Target gene is chosen based on desired phenotype
Function:
Glyphosate (RoundUp) resistance
EPSP synthase enzyme
Increased Vitamin A content
Vitamin A biosynthetic pathway enzymes

The RoundUp Ready Story


Glyphosate is a broad-spectrum herbicide
Active ingredient in RoundUp herbicide
Kills all plants it come in contact with
Inhibits a key enzyme (EPSP synthase) in an amino acid pathway

Plants die because they lack the key amino acids


A resistant EPSP synthase gene allows crops
to survive spraying

RoundUp Sensitive Plants


Shikimic acid + Phosphoenol pyruvate

+ Glyphosate
Plant
EPSP synthase

3-Enolpyruvyl shikimic acid-5-phosphate


(EPSP)
Without amino acids,
plant dies

Aromatic
amino acids

RoundUp Resistant Plants


Shikimic acid + Phosphoenol pyruvate

+ Glyphosate
Bacterial
EPSP synthase

RoundUp has no effect;


enzyme is resistant to herbicide

3-enolpyruvyl shikimic acid-5-phosphate


(EPSP)
With amino acids,
plant lives

Aromatic
amino acids

The Golden Rice Story


Vitamin A deficiency is a major health problem
Causes blindness
Influences severity of diarrhea, measles

>100 million children suffer from the problem

For many countries, the infrastructure doesnt exist


to deliver vitamin pills
Improved vitamin A content in widely consumed crops
an attractive alternative

-Carotene Pathway in Plants


IPP
Geranylgeranyl diphosphate
Phytoene synthase

Phytoene

Problem:
Rice lacks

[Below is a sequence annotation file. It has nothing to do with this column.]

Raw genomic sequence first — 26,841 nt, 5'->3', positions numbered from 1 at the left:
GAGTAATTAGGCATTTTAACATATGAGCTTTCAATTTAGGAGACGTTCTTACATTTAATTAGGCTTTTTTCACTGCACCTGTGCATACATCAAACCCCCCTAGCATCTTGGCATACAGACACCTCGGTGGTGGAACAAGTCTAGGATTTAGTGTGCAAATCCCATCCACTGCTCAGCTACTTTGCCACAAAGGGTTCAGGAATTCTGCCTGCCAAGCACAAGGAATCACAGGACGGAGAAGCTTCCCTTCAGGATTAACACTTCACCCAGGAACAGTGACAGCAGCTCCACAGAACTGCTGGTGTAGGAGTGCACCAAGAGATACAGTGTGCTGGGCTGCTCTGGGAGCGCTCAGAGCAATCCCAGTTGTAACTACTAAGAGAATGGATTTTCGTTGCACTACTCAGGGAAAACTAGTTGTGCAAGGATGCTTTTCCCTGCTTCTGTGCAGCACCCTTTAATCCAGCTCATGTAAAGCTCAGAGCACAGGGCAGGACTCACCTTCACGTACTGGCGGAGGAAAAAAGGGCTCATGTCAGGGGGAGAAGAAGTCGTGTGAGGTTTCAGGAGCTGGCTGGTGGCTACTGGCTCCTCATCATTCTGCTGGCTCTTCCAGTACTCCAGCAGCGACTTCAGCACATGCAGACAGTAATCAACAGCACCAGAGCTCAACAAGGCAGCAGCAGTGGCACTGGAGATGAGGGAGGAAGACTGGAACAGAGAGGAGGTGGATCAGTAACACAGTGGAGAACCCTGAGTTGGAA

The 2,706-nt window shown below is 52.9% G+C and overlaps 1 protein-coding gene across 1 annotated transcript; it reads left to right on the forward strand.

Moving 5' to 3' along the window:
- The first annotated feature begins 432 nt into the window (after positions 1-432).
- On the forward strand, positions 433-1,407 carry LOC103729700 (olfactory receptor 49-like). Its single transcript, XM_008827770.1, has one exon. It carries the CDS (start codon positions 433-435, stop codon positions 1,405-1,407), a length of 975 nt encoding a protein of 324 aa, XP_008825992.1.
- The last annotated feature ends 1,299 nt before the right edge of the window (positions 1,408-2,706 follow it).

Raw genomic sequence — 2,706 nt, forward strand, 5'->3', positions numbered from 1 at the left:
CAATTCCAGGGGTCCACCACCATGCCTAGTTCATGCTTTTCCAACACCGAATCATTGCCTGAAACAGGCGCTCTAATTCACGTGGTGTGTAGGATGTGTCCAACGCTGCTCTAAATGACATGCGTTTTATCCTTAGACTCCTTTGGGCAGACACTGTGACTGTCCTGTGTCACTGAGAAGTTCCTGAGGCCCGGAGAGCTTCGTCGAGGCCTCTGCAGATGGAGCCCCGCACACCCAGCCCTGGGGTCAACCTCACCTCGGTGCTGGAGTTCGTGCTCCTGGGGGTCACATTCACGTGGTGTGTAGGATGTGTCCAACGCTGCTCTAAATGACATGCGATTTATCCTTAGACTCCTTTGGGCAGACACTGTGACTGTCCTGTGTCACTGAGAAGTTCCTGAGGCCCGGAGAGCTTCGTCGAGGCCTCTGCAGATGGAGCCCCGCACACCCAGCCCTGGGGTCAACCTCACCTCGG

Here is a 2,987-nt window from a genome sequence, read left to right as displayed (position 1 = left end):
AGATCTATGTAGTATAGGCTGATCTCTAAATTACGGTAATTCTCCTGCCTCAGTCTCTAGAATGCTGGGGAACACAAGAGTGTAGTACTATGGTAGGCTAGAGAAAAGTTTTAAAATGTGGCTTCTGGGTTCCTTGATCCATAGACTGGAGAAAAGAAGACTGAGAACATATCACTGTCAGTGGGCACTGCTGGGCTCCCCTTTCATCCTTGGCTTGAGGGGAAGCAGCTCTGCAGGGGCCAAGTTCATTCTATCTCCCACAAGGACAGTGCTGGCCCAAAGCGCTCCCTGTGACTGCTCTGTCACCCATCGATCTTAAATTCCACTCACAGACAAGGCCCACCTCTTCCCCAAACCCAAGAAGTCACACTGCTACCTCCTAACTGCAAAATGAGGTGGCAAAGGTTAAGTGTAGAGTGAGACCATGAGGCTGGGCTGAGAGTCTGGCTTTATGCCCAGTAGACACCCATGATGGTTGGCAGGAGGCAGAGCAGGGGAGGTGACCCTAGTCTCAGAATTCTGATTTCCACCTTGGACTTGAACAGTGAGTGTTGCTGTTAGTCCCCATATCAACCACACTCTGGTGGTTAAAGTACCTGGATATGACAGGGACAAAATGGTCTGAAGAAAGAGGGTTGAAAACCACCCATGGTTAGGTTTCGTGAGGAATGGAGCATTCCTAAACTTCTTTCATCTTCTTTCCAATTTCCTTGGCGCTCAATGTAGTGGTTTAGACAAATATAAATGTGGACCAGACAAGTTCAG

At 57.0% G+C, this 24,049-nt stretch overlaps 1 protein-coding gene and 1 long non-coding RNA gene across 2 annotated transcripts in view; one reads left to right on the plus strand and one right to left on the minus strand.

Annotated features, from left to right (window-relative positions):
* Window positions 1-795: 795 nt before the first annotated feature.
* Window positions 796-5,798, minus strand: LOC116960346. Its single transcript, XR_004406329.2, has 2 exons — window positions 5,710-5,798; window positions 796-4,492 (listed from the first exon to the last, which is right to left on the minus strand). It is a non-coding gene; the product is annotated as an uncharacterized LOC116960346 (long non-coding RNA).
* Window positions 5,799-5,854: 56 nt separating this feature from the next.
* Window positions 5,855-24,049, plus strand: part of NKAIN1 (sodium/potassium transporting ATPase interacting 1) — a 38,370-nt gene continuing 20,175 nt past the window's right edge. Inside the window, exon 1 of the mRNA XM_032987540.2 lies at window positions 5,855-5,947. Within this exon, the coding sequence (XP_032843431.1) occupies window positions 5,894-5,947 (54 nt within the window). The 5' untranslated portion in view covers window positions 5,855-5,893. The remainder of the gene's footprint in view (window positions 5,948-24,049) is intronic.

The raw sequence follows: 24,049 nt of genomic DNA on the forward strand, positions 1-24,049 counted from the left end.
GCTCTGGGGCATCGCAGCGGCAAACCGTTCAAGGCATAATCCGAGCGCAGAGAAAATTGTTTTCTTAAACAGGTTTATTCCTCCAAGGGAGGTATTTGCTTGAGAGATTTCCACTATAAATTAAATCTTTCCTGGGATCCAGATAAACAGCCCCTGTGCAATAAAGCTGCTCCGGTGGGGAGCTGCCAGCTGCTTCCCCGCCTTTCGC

these enzymes

Phytoene desaturase

-carotene desaturase

Lycopene
Lycopene-beta-cyclase
Normal
Vitamin A
Deficient
Rice

-carotene
(vitamin A precursor)

The Golden Rice Solution


-Carotene Pathway Genes Added
IPP
Geranylgeranyl diphosphate
Daffodil gene

Phytoene synthase

Phytoene

Vitamin A
Pathway
is complete
and functional

Phytoene desaturase
Single bacterial gene;
performs both functions

-carotene desaturase

Lycopene
Daffodil gene
Golden
Rice

Lycopene-beta-cyclase

-carotene
(vitamin A precursor)

Metabolic Pathways are Complex


and Interrelated
Understanding pathways
is critical to developing
new products

Modifying Pathway Components


Can Produce New Products
Turn On Vitamin Genes =
Relieve Deficiency
Modified Lipids =
New Industrial Oils

Increase amino acids =


Improved Nutrition

Trait/Gene Examples
Gene

Trait
RoundUp Ready

Bacterial EPSP

Golden Rice

Complete Pathway

Plant Virus Resistance

Viral Coat Protein

Male Sterility

Barnase

Plant Bacterial Resistance

p35

Salt tolerance

AtNHX1

Introducing the Gene or


Developing Transgenics
Steps
1. Create transformation cassette
2. Introduce and select for transformants

Resistant Transgenics
Insect Resistance

Cold Tolerance

Transgene=
Bt-toxin protein

Transgene=
CBF transcription factors

More Modern Examples


Salt Tolerant

Mercury Resistance

Transgene=
Glyoxylase I

Transgene=
Mercuric ion reductase

The Next Test Is The Field


Herbicide Resistance

Non-transgenics

Transgenics

Final Test
Consumer Acceptance
RoundUp Ready Corn

Before

After

The Public Controversy


Should we develop transgenics?
Should we release transgenics?

Are transgenics safe?


Are transgenics a threat to non-transgenic
production systems?
Are transgenics a threat to natural
eco-systems?